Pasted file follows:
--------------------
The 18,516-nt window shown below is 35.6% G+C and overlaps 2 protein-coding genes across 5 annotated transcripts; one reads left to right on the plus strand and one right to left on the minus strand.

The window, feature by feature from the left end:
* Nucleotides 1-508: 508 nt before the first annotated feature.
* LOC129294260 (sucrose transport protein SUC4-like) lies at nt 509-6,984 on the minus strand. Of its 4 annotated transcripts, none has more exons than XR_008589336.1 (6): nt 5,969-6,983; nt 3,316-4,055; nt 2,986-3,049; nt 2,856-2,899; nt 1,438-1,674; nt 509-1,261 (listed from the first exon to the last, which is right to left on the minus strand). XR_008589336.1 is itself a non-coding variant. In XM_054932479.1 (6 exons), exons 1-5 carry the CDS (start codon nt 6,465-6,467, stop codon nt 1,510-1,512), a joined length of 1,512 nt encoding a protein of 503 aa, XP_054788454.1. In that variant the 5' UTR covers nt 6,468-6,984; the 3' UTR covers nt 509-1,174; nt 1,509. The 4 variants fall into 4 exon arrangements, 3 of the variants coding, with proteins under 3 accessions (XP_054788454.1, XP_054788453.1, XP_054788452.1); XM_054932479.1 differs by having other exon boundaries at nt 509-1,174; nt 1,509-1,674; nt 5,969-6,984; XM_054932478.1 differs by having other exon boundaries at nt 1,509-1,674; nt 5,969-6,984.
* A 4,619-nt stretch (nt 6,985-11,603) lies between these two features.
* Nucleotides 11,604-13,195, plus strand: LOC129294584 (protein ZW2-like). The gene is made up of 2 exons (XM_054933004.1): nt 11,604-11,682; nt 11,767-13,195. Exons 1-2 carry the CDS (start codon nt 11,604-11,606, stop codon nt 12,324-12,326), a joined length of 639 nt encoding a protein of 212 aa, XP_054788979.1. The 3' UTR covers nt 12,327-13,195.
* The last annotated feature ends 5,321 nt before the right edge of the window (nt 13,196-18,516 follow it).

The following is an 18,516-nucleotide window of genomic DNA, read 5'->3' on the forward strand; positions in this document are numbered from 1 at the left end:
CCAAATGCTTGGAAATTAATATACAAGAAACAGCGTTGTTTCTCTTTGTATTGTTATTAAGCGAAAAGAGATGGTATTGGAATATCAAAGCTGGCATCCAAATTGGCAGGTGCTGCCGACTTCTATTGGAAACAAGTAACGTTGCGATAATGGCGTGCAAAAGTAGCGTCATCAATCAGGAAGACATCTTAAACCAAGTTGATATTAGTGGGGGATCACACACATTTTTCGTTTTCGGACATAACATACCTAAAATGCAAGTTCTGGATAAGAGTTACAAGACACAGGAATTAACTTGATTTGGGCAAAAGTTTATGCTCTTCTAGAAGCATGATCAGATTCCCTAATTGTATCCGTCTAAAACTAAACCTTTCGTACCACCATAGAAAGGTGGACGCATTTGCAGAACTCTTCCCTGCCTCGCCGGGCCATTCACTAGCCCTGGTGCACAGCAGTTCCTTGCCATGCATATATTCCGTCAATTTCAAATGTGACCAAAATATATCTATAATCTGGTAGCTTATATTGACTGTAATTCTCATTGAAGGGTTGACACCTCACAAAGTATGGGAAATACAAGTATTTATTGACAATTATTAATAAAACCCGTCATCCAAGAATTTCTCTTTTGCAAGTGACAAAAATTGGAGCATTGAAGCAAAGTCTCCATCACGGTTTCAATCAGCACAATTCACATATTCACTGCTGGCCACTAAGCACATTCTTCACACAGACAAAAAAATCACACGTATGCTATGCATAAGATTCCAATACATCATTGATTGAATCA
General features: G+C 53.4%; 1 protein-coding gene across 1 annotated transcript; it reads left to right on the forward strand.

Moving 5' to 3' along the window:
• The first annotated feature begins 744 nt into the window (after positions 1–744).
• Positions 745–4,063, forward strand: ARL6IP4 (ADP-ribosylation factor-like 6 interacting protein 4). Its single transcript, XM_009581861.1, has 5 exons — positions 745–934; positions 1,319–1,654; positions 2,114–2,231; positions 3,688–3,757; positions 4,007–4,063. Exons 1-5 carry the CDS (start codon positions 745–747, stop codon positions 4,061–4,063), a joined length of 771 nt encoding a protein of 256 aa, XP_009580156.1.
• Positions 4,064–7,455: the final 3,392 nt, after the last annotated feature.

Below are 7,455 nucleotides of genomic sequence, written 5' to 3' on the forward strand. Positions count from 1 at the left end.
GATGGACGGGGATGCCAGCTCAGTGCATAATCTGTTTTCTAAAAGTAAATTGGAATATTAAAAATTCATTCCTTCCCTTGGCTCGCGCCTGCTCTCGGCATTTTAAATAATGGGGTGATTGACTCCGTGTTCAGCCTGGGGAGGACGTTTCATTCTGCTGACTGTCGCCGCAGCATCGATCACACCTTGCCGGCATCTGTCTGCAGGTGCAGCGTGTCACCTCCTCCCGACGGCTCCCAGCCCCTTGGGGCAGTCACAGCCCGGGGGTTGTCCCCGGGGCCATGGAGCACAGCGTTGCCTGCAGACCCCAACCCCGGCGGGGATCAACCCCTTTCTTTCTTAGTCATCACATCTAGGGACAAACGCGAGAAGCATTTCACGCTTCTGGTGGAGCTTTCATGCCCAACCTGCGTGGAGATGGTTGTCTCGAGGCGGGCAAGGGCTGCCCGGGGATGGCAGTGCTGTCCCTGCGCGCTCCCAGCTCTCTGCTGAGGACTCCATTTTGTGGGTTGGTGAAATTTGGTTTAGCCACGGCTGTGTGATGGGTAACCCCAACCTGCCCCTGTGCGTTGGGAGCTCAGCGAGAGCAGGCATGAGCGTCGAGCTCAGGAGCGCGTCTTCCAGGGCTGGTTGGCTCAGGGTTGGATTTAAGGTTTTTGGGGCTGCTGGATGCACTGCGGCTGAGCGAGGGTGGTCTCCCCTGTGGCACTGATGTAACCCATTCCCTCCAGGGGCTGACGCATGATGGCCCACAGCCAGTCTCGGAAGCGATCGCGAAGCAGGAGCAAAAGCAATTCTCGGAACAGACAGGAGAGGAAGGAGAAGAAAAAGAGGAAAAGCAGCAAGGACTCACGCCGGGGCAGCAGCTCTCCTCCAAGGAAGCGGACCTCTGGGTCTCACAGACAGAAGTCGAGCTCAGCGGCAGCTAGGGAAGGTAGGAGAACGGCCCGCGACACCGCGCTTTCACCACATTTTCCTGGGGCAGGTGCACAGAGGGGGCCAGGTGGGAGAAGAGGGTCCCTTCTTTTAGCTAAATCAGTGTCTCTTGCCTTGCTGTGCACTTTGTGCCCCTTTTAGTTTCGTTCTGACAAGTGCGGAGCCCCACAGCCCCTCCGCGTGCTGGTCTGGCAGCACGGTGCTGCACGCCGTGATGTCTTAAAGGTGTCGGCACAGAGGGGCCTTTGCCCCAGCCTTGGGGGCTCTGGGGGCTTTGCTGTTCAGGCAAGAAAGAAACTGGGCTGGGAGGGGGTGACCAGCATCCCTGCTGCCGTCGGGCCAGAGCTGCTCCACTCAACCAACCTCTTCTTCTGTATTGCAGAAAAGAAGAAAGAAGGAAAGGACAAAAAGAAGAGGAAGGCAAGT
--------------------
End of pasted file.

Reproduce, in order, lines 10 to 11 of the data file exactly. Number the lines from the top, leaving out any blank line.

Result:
General features: G+C 53.4%; 1 protein-coding gene across 1 annotated transcript; it reads left to right on the forward strand.

Moving 5' to 3' along the window: